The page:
Rising forest density in many countries is helping to offset climate change caused by deforestation from the Amazon basin to Indonesia, a study showed on Sunday.

The report indicated that the size of trees in a forest -- rather than just the area covered -- needed to be taken into account more in U.N.-led efforts to put a price on forests as part of a nascent market to slow global warming.

Read more: Rising forest density offsets climate change: study


A landmark forest protection ruling by Indonesia might be good for investors trying to save carbon-rich forests, but only if a ban is enforced and progress is made in using the market to save the environment.

President Susilo Bambang Yudhoyono signed an order this month imposing a two-year ban on new licenses to clear primary forests and peatlands, a key part of a $1 billion climate deal with Norway last year.

The decision, delayed by five months, has earned praise and concern from green groups but broad support from investors and analysts as a first step toward better protection and more transparent management of Indonesia’s dwindling rainforests.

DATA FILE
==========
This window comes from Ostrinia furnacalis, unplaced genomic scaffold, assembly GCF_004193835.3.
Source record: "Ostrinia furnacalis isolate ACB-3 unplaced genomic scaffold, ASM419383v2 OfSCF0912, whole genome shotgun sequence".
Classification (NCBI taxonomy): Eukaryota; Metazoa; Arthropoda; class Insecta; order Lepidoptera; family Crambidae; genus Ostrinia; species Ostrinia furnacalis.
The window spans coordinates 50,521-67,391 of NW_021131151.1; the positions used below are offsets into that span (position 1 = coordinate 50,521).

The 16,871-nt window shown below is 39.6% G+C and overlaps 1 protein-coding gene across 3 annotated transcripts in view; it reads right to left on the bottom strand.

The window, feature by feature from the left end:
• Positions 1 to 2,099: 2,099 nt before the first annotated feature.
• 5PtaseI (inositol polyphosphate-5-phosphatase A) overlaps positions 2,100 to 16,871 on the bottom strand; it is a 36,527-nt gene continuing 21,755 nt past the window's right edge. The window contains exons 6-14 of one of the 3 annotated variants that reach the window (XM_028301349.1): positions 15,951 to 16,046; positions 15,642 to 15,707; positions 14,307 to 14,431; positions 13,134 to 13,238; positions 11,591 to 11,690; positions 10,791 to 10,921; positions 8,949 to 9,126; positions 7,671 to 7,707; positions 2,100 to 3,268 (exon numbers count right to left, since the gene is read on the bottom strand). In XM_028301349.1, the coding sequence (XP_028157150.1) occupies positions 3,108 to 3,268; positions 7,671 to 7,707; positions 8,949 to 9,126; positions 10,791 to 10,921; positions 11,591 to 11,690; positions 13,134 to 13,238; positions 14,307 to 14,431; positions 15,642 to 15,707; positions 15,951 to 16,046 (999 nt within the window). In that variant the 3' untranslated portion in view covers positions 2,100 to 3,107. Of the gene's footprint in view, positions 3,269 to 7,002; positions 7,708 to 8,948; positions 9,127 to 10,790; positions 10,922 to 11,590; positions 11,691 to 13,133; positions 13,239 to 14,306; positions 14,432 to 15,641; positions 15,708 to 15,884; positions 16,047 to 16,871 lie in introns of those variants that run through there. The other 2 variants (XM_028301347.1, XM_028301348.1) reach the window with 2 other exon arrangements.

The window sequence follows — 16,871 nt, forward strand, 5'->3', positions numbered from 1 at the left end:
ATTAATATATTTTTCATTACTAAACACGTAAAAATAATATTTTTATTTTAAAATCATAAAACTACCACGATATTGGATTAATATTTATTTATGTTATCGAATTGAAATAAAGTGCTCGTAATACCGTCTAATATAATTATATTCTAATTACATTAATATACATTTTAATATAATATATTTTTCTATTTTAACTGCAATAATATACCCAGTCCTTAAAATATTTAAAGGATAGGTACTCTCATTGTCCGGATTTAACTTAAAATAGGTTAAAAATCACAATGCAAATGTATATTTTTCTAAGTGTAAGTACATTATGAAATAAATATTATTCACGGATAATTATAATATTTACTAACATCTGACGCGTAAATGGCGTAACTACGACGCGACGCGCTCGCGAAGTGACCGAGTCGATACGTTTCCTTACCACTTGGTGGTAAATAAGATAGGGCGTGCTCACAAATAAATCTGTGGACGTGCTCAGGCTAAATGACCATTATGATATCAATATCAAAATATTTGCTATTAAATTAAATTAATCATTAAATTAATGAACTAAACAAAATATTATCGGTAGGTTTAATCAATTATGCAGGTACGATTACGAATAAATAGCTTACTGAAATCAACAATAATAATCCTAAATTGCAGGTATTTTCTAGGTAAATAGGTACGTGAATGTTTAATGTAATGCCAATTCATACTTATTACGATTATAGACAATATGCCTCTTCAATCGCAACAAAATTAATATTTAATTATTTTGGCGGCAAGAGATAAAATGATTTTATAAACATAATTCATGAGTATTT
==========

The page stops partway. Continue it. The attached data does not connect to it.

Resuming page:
Read more: Indonesia forest decree to help CO2 projects


Indonesia’s moratorium on clearing rainforests has not lived up to high expectations but is still a chance to fix the country’s poor forestry management to spur projects to gain emissions credits, said the official in charge of the scheme.

Indonesia’s president in May finally signed the two-year moratorium as part of a $1 billion climate deal with Norway, after a five-month delay, revealing a long-list of exemptions that disappointed environmentalists but were a boost to the hard-lobbying plantation industry.

Read more: Indonesia aims to overhaul forest mess with moratorium


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